We understand the fascination with "The Hunger Games." We’ve obsessed over Katniss, Peeta and the rest of the tributes – but would we ever take part in a real-life "Hunger Games" competition? Probably not.
But a summer camp in Florida is offering kids a chance to take part in a real-life version of the elimination challenge, and as expected it's raised a few eyebrows.
For those unaware of "The Hunger Games," first a best-selling young adult book then a movie starring Jennifer Lawrence, the story is about a group of children, or tributes, picked each year from 13 districts to compete in a dystopian competition for the chance to survive. Only one tribute makes it out alive.
Bottom line: It’s a story about kids killing other kids, often in a violent manner.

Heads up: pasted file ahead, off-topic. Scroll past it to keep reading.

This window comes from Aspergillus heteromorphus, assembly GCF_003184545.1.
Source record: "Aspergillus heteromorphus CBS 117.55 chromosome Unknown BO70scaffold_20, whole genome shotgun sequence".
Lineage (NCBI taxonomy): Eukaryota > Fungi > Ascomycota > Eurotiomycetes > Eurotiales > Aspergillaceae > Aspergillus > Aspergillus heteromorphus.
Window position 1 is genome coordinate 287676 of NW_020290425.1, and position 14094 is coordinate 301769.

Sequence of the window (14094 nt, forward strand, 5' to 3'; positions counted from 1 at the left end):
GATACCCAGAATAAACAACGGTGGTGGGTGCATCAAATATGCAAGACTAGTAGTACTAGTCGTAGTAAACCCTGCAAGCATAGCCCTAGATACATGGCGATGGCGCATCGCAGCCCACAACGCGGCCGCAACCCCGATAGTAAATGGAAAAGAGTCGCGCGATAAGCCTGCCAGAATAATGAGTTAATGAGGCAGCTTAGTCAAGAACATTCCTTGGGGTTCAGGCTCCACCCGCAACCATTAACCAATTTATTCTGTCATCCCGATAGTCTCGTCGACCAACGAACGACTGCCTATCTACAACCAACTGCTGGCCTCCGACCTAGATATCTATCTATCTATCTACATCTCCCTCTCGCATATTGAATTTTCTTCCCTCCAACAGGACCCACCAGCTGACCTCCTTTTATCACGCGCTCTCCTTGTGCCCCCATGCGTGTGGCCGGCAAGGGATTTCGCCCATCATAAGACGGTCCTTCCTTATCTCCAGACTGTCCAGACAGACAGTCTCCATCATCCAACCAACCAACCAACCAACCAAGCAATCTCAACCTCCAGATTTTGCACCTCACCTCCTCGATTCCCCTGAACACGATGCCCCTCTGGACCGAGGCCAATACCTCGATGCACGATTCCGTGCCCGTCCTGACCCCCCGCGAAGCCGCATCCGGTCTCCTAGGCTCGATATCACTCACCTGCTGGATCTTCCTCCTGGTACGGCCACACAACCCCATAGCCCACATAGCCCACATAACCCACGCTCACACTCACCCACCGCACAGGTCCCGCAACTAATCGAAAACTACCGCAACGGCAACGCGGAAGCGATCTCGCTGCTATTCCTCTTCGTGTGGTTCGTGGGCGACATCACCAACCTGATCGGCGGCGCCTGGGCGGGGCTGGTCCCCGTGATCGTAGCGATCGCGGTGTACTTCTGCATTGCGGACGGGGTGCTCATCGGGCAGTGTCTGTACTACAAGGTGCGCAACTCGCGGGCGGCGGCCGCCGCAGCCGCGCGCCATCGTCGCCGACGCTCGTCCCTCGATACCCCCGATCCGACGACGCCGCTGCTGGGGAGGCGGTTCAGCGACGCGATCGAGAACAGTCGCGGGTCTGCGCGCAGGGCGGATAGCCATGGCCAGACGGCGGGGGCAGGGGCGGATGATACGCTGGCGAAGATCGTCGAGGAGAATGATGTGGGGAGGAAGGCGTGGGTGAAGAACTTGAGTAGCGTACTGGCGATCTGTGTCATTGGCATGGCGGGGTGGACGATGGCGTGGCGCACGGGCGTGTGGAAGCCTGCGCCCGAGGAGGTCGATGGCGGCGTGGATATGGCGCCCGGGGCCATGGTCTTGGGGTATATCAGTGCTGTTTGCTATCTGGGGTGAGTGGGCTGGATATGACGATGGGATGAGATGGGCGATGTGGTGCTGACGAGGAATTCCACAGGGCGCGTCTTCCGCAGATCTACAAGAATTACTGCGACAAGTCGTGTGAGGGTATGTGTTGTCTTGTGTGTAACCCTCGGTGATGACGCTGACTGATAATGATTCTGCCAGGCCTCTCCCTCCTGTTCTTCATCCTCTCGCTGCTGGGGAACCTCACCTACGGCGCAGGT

Lisa Gartner, a Tampa Bay Times staff writer, spent a week at the camp. The 26 kids in the tournament spent a week training, then competed in the games “to the death.”
“If I have to die, I want to die by an arrow,” Joey Royals said. “Don’t kill me with a sword. I’d rather be shot.”
Other things muttered by the kids during that week were “I will probably kill you first” and “I might stab you.” You know, things you really wouldn't want kids saying.
The camp tried making the games a little less violent: Head counselor Lindsey Gillette revised the “killing” aspect to “collecting lives” by snatching flags form one another.
Despite the counselor’s attempts, it seems like killing was a central part for the kids, as some girls decorated posters with the words “LOSING MEANS CERTAIN DEATH” -- with glitter, of course.
Follow Mary Ann Georgantopoulos on Twitter @marygeorgant